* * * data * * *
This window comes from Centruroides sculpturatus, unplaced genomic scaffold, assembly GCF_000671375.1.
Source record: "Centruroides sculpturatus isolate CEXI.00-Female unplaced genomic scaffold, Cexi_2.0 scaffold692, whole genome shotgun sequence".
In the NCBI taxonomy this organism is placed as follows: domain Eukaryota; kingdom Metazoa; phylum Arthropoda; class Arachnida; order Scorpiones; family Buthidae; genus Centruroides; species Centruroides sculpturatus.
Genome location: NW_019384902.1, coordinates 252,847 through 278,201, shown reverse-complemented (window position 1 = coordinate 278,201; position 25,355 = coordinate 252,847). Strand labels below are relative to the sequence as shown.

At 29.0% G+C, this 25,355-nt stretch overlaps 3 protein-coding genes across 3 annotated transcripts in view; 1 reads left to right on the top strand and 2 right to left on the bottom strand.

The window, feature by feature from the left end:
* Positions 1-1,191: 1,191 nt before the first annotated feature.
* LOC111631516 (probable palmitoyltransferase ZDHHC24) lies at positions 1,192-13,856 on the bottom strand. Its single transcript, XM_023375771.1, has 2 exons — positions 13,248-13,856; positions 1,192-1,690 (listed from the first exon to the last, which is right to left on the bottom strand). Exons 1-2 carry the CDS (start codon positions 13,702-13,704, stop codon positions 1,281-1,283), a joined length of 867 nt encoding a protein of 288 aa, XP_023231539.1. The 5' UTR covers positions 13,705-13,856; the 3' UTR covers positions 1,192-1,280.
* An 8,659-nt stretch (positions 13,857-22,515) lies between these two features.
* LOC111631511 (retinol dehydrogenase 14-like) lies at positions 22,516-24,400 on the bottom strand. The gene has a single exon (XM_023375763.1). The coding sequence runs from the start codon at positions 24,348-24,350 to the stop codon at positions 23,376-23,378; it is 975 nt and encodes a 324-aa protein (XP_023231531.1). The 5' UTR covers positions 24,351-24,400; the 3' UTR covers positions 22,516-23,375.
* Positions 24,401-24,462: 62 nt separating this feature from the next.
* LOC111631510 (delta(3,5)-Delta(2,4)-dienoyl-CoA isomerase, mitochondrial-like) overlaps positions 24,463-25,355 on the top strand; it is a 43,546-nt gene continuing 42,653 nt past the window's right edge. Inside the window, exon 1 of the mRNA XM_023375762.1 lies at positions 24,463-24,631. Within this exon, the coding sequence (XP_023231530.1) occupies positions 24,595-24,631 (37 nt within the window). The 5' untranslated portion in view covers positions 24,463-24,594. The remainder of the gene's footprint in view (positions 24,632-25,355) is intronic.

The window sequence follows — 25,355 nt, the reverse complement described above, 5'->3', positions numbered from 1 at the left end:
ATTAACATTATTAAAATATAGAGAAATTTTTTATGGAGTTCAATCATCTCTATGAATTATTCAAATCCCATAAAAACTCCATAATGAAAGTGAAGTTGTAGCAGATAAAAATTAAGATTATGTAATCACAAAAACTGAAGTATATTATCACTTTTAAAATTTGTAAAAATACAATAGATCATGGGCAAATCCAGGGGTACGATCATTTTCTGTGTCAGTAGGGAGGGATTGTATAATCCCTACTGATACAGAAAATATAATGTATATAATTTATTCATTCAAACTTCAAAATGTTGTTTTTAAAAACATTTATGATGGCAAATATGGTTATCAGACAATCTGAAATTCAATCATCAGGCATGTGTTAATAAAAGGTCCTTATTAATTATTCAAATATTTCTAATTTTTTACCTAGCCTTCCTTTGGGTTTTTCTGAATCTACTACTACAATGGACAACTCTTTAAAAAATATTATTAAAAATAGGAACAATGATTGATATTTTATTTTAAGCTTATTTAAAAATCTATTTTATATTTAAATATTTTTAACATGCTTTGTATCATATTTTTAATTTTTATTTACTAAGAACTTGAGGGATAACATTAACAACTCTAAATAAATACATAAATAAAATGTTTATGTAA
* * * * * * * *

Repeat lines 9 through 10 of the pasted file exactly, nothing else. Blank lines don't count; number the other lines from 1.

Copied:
* An 8,659-nt stretch (positions 13,857-22,515) lies between these two features.
* LOC111631511 (retinol dehydrogenase 14-like) lies at positions 22,516-24,400 on the bottom strand. The gene has a single exon (XM_023375763.1). The coding sequence runs from the start codon at positions 24,348-24,350 to the stop codon at positions 23,376-23,378; it is 975 nt and encodes a 324-aa protein (XP_023231531.1). The 5' UTR covers positions 24,351-24,400; the 3' UTR covers positions 22,516-23,375.